Speaking Of Open Source

PostgreSQL is looking for a web designer to give their site a new look. From the mailing list:

To help find a great designer, we’ve decided to put $2000 on the table.

The first stage of the project is a design mock-up. A panel of
PostgreSQL community members will act as judges for a $1000 (US)
prize! We want our web design to reflect the care, dedication and
excellence of our developers. We’ve outlined in detail what we’re
looking for at http://wiki.postgresql.org/wiki/Website_Overhaul_Requirements.

The second stage of the project is implementation. The winning
designer will develop the stylesheets and create any images required,
and work with the PostgreSQL Web Team to deploy the new design
throughout our infrastructure. An additional $1000 will be awarded to
the designer once the new look goes live!

So if you’re a web designer who fancies contributing to a great open source project but would also like a little cashola if you win, this could be your chance. More details on the mailing list.

Hungarian Government Socializes Open Source

There’s some chatter in the internets this morning about Hungary “boosting” open source use by requiring all their civil servants to spend equal amounts of money on open source software and proprietary software. According to the linked article this “will be the first time that open source will gain equal status with proprietary vendors in centralised public sector tenders.”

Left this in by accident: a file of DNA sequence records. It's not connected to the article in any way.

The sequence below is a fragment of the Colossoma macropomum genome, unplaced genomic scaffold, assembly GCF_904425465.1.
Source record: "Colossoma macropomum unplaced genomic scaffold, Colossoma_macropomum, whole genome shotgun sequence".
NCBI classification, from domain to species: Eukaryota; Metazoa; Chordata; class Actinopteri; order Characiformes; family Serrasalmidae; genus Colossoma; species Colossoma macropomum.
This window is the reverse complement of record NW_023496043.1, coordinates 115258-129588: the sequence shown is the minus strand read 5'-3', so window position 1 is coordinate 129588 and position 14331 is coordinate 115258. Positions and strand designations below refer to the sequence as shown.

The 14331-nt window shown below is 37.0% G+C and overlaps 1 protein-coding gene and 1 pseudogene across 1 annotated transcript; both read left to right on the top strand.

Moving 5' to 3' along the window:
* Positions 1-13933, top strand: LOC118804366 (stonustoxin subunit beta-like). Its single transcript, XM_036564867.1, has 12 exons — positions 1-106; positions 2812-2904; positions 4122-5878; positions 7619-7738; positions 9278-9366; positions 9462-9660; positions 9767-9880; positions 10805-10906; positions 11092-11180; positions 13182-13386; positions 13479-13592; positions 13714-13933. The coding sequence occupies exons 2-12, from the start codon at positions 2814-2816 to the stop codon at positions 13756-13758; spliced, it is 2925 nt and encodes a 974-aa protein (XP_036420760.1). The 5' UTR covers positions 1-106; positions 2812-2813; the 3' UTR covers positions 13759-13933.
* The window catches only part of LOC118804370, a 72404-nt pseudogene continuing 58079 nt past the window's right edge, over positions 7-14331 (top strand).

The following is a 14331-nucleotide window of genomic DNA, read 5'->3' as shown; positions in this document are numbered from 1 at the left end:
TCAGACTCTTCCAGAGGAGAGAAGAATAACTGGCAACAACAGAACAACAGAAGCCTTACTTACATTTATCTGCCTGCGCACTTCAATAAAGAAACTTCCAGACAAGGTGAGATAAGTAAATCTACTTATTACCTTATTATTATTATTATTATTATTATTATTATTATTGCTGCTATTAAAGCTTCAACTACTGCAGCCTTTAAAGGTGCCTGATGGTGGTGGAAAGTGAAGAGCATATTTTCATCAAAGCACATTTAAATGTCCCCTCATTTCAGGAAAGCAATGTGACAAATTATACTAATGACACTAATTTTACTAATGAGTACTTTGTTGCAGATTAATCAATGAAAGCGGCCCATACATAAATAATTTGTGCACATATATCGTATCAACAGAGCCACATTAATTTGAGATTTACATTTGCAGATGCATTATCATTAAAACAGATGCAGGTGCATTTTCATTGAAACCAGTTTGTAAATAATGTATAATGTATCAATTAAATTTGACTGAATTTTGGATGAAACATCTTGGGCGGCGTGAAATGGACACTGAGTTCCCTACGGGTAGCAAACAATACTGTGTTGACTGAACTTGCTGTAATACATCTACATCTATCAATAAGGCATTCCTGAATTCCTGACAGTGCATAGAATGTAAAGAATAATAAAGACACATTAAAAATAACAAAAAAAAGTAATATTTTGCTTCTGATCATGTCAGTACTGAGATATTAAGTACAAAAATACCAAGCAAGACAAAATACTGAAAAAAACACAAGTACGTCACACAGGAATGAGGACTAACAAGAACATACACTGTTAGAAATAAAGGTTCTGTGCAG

Of course, the problem is that open source is only gaining equal status at the point of a gun and NOT based on its superiority. There is just as much chance of this having a detrimental effect on open source as it does having a positive effect. When you throw money at things that don’t deserve, you don’t often get a superior product.

I use quite a few open source tools in my day to day development but I do that because they are better than the proprietary alternatives. I donate to these projects because they make my job or life easier. There are lots of open source tools I’ve tried that aren’t too great and I can’t imagine being forced to spend money on them just to supposedly level the playing field.

Open source succeeds because of the dedication and talent of a very diverse community. Forcing people to use it doesn’t further that cause. If anything, it may end up attracting people with less talent but more greed as they eye 40 million euros in government largesse. Forcing taxpayers to fund projects that may or may not be better than their proprietary counterparts will likely be largely counterproductive and lead the open source community, at least as it relates to what Hungary spends its dollars on, away from innovation and towards a chase for cash.

Further and deeper thoughts on what the cause and effect of this will be can be found here.